Brown Goes Green

John Davis

upslogo.jpgShipping giant UPS, affectionately known as Brown, is doing its best to be known for its GREEN practices.

The company has announced it is adding 167 compressed natural gas (CNG) powered delivery trucks to the roads in Texas, Georgia and California as part of its global alternative fuel fleet, designed to cut down on the company’s carbon footprint and its reliance on dependence on fossil fuels:

upscngtruck.jpgOf the 167 new CNG trucks, 25 have been deployed in Dallas; 42 in Atlanta, and the remaining 100 in five California cities: 30 to Sacramento, 14 to Los Angeles, five to Ontario, 10 to San Ramon and 41 to Fresno. They join more than 800 CNG vehicles already in use by UPS in the United States. Previous CNG vehicles in UPS’s fleet were converted from gasoline and diesel vehicles in the 1980s to run on alternative fuels. The new vehicles are originally manufactured for alternative fuel use.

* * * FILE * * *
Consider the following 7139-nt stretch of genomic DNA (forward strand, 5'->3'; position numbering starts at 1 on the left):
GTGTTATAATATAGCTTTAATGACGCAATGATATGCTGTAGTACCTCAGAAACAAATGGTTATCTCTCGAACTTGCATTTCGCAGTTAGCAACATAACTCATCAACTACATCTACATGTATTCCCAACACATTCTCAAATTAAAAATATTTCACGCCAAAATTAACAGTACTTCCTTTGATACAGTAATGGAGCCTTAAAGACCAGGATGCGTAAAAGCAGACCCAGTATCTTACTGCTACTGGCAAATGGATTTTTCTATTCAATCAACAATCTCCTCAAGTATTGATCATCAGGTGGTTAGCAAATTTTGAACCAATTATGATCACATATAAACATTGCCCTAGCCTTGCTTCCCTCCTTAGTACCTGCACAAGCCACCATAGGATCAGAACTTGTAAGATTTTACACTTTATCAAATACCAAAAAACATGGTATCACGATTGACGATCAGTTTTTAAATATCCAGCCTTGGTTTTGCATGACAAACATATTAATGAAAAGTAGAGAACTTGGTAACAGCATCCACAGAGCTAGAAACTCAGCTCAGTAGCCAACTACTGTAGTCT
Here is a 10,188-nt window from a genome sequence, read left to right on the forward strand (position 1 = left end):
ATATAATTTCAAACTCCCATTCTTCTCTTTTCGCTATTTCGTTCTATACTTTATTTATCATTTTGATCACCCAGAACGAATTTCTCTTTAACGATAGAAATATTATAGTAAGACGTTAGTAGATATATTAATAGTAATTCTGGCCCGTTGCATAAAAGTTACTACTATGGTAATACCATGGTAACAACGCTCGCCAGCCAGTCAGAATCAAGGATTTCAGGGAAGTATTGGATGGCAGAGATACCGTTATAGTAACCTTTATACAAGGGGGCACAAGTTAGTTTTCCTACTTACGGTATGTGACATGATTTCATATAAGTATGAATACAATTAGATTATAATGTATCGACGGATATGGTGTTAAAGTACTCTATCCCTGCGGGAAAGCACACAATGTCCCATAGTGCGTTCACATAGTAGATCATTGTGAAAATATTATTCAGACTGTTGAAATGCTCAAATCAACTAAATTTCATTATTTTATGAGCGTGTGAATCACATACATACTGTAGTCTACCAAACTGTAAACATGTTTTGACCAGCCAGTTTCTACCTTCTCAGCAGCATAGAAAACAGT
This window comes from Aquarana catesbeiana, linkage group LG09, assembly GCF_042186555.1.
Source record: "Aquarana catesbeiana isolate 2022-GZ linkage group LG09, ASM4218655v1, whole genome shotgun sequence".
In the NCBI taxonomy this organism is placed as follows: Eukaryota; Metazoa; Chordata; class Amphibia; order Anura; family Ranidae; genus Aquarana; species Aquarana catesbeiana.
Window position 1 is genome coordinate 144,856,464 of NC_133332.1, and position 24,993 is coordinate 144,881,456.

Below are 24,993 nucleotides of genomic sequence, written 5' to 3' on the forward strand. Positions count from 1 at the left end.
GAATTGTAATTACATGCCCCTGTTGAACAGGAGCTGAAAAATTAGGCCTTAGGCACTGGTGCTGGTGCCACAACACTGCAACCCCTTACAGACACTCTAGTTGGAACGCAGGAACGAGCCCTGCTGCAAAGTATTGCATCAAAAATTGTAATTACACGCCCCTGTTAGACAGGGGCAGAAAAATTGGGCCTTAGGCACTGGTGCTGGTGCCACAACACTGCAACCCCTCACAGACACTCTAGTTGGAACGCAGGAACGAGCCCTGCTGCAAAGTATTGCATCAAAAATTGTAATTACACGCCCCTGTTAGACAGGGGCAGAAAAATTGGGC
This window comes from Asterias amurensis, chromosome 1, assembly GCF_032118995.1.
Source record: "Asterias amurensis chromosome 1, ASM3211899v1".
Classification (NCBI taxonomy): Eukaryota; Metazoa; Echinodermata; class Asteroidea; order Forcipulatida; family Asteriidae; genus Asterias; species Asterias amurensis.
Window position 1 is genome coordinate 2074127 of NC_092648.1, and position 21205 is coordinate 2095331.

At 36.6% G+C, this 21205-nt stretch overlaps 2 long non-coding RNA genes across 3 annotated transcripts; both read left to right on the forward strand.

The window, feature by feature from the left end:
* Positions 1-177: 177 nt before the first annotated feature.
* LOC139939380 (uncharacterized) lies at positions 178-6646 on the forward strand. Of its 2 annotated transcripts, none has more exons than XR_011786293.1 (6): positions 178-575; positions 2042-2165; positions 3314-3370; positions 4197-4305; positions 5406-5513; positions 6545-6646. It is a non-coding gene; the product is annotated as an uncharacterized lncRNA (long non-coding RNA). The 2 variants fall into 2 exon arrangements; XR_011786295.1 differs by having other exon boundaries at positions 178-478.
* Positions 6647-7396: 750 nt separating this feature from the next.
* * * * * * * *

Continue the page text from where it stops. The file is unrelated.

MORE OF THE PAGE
“UPS has deployed alternative fuel vehicles for more than 70 years and this CNG deployment is one more step towards the ‘greening’ of the UPS fleet,” said Robert Hall, UPS’s director of vehicle engineering. “Continuing to add CNG delivery trucks to our fleet is a sustainable choice because natural gas is a cost effective, clean-burning and readily available fuel.”

The CNG truck bodies are identical externally to the signature-brown trucks that now comprise the UPS fleet although they will be marked as CNG vehicles. The trucks are expected to reduce emissions by 20 percent and improve fuel economy by 10 percent compared to the cleanest diesel engines available today.

The press release goes on to say that this brings the UPS “green fleet” up to 1,629 trucks, using CNG, LNG (Liquefied Natural Gas), propane, electric and hybrid electric vehicles worldwide… the largest alternatively-fueled private fleet in the transportation industry.